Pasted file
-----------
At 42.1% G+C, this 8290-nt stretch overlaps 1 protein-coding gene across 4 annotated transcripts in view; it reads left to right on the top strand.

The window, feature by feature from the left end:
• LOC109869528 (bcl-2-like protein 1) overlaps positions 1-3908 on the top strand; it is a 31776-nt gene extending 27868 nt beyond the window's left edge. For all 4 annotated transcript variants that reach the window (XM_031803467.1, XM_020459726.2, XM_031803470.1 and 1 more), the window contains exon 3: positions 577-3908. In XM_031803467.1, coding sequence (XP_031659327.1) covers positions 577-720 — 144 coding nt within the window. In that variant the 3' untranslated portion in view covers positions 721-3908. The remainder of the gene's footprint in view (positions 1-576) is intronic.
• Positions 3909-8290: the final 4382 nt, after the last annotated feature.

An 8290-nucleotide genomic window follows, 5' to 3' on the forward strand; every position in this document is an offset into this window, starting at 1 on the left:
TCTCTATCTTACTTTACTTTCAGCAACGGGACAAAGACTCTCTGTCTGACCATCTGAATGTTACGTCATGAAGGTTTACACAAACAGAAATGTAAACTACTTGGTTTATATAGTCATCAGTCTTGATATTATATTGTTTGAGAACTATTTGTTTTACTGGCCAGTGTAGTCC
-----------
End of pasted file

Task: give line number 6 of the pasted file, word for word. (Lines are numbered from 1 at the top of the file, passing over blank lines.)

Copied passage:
TCTCTATCTTACTTTACTTTCAGCAACGGGACAAAGACTCTCTGTCTGACCATCTGAATGTTACGTCATGAAGGTTTACACAAACAGAAATGTAAACTACTTGGTTTATATAGTCATCAGTCTTGATATTATATTGTTTGAGAACTATTTGTTTTACTGGCCAGTGTAGTCC